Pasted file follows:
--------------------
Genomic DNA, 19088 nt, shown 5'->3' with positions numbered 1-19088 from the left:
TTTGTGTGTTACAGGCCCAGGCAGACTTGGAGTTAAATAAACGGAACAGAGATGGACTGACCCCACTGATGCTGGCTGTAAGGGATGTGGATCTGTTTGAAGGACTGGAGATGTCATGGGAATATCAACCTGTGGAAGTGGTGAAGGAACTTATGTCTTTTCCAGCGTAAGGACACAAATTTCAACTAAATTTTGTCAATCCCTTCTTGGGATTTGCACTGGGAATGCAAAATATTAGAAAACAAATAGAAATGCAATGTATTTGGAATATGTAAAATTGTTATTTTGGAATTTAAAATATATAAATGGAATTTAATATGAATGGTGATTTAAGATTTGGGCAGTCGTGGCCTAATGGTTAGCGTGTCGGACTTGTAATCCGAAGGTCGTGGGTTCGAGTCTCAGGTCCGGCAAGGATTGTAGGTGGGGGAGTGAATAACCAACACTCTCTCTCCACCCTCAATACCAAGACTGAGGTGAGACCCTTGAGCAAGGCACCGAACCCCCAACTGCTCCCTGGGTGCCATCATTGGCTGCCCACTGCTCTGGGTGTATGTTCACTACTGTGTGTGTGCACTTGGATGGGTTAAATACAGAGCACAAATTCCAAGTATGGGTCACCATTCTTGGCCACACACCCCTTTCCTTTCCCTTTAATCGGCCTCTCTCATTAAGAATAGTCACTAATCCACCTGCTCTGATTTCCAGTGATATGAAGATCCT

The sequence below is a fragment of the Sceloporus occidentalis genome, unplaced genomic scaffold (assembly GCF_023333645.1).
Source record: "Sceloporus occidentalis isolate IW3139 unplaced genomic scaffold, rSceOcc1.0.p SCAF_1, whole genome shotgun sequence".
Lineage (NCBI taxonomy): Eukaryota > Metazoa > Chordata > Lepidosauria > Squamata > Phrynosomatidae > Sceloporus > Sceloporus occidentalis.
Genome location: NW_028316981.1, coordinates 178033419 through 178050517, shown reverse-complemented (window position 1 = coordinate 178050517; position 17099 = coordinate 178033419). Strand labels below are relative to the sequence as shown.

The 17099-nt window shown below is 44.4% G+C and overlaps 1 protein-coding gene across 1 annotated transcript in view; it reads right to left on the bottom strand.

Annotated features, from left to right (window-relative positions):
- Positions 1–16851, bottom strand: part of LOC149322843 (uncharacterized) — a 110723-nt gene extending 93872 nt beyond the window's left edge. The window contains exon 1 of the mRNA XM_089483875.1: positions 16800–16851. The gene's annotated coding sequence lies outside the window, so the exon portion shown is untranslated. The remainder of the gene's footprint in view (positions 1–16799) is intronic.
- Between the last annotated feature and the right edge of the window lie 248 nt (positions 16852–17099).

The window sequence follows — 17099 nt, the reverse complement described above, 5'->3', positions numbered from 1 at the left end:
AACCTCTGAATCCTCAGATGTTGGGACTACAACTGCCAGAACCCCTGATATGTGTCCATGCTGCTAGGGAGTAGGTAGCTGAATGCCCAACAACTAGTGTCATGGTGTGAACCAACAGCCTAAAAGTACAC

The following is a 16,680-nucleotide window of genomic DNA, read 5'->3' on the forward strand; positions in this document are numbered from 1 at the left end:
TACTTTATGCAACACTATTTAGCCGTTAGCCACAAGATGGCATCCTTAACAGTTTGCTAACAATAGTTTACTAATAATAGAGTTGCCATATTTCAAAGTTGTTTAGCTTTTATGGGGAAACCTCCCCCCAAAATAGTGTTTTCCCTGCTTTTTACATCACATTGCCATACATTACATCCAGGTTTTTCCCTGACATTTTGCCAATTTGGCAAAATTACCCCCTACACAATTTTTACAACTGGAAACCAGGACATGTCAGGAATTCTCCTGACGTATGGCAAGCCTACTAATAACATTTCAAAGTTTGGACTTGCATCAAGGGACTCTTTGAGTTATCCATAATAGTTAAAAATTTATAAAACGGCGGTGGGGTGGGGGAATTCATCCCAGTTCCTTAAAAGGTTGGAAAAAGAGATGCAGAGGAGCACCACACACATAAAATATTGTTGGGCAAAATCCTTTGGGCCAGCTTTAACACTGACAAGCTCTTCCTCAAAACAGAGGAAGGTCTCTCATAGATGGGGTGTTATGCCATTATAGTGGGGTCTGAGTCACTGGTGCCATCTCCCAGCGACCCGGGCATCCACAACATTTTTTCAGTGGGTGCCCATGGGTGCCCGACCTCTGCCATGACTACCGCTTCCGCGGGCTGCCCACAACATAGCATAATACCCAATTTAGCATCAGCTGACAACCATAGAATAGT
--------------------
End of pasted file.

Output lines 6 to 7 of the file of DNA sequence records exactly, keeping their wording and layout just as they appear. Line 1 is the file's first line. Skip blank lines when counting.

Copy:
Genome location: NW_028316981.1, coordinates 178033419 through 178050517, shown reverse-complemented (window position 1 = coordinate 178050517; position 17099 = coordinate 178033419). Strand labels below are relative to the sequence as shown.

The 17099-nt window shown below is 44.4% G+C and overlaps 1 protein-coding gene across 1 annotated transcript in view; it reads right to left on the bottom strand.